This fund will support disaster recovery and relief efforts for victims of the 7.2 magnitude earthquake in Turkey on October 23, 2011. The fund will support groups like AKUT and Kizilay through the Turkish Philanthropy Funds, in addition to other groups working on the relief effort.
A devastating 7.2 magnitude earthquake struck eastern Turkey on Sunday, Oct 23, 2011, causing many casualties and several buildings to collapse. At least 240 people were killed and more than 1,000 were injured. The mayor in the region has put out an urgent request for aid to help with disaster relief and recovery efforts.
This project will disburse funds to both international and local organizations in Turkey providing relief and emergency services to victims. We have been in touch with partners working on the ground in Turkey and have confirmed their need for assistance. As we did with our Japan Earthquake fund, we are committed to ensuring that your donation goes to help local relief efforts and will post more details as we have them.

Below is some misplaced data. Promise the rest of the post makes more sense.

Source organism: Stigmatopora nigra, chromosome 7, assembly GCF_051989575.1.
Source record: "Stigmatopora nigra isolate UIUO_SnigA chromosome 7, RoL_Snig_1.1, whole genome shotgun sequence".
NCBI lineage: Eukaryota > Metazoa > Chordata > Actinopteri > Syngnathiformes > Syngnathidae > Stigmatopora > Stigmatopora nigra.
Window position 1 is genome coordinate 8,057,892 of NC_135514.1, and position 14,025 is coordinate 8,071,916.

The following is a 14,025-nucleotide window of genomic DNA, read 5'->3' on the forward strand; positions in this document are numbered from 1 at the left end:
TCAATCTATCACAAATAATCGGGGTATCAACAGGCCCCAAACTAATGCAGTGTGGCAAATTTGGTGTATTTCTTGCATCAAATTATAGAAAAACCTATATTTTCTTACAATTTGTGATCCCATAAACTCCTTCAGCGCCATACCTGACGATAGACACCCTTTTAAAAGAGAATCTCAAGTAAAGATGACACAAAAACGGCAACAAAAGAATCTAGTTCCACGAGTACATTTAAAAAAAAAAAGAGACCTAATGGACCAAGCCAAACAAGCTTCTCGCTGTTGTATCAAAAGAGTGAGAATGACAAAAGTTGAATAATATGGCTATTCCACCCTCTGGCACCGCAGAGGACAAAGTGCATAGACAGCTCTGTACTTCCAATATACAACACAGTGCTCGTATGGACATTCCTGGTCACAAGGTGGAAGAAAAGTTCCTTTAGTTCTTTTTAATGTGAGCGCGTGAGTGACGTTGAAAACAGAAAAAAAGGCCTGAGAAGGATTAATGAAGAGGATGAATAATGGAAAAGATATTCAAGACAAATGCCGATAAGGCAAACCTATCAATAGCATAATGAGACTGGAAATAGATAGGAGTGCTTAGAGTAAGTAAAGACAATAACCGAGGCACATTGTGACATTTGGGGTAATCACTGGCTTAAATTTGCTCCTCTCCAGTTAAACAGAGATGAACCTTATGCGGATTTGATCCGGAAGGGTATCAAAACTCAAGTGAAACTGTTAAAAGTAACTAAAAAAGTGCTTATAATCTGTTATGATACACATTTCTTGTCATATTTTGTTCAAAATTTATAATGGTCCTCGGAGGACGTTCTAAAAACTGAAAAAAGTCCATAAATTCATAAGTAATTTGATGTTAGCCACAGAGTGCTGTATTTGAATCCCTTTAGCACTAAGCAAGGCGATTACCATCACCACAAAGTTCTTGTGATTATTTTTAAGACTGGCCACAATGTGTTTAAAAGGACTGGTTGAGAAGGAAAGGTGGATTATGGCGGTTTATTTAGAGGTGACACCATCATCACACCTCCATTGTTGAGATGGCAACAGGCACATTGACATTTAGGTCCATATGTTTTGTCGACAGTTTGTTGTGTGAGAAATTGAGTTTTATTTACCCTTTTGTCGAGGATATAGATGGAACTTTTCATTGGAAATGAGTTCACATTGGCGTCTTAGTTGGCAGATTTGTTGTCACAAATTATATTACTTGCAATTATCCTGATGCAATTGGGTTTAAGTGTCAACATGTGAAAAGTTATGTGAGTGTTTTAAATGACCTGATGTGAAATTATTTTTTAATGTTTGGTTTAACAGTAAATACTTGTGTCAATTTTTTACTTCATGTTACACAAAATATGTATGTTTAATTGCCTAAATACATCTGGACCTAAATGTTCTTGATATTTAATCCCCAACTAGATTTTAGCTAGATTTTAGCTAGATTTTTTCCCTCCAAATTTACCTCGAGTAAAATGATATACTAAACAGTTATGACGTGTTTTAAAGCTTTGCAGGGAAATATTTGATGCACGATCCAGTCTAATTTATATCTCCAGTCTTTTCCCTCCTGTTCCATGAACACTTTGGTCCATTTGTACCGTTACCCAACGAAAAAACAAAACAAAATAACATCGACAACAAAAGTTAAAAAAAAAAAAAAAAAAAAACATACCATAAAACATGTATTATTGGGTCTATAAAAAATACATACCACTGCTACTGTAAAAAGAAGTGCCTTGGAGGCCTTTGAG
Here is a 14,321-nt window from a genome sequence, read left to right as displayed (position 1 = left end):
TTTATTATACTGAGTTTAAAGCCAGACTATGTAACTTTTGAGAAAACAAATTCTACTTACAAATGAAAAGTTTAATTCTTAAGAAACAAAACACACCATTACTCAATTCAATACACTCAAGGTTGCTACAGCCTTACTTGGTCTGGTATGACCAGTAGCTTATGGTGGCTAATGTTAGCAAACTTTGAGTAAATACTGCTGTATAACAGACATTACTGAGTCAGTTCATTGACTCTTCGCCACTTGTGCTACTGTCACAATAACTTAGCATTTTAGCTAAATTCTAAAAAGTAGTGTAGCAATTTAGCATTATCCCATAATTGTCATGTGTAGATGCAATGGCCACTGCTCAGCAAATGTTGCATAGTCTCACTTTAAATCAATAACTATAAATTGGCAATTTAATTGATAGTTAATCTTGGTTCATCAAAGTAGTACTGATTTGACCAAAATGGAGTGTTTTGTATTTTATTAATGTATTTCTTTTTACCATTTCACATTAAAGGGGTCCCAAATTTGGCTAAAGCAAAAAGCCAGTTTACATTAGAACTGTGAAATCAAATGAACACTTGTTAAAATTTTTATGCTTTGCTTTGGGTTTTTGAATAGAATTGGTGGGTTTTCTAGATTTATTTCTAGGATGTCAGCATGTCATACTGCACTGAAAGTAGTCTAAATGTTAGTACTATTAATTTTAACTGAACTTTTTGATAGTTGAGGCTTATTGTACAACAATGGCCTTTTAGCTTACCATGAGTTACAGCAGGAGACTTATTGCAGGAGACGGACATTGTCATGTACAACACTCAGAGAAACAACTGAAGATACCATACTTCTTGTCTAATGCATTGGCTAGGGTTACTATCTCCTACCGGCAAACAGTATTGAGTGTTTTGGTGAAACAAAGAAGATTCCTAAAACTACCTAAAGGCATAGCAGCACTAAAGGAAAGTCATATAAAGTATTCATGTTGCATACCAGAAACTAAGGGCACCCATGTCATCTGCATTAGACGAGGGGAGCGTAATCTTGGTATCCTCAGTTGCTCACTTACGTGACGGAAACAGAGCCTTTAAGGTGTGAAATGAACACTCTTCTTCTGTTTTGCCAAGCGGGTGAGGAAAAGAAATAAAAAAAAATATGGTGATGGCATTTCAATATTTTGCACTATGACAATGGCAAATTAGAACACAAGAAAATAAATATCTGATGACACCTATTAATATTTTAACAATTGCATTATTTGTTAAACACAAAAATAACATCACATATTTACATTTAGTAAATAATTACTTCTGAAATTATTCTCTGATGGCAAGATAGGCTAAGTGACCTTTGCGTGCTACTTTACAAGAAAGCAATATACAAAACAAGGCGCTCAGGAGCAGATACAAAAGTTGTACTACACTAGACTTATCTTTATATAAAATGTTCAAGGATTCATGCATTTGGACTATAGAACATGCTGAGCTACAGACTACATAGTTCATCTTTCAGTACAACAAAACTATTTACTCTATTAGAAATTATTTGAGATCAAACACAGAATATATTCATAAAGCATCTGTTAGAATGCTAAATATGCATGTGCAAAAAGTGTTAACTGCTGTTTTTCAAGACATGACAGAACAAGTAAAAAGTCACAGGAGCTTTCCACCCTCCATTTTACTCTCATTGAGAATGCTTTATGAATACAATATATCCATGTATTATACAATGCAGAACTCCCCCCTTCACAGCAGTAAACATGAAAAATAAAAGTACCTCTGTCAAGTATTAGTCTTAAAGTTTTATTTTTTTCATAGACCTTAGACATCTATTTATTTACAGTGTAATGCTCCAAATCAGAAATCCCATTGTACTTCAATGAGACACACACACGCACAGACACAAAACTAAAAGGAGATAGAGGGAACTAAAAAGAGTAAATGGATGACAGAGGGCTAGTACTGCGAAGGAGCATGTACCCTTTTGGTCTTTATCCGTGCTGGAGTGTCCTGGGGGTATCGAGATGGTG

Major disasters always require a huge amount of support to provide relief and long term recovery efforts. In this case, these initial funds will help survivors and victims get necessary services. Over time this fund will transition to support longer term recovery efforts.
When a disaster strikes, recovery efforts led by people who live and work in affected communities are often overlooked and underfunded. GlobalGiving is changing this reality. Since 2004, we've been shifting decision-making power to crises-affected communities through trust-based grantmaking and support.
We make it easy, quick, and safe to support people on the ground who understand needs in their communities better than anyone else.
They were there long before the news cameras arrived, and they’ll be there long after the cameras leave. They know how to make their communities more resilient to future disasters, and they’re already hard at work. GlobalGiving puts donations and grants directly into their hands. Because the status quo—which gives the vast majority of funding to a few large organizations—doesn’t make sense.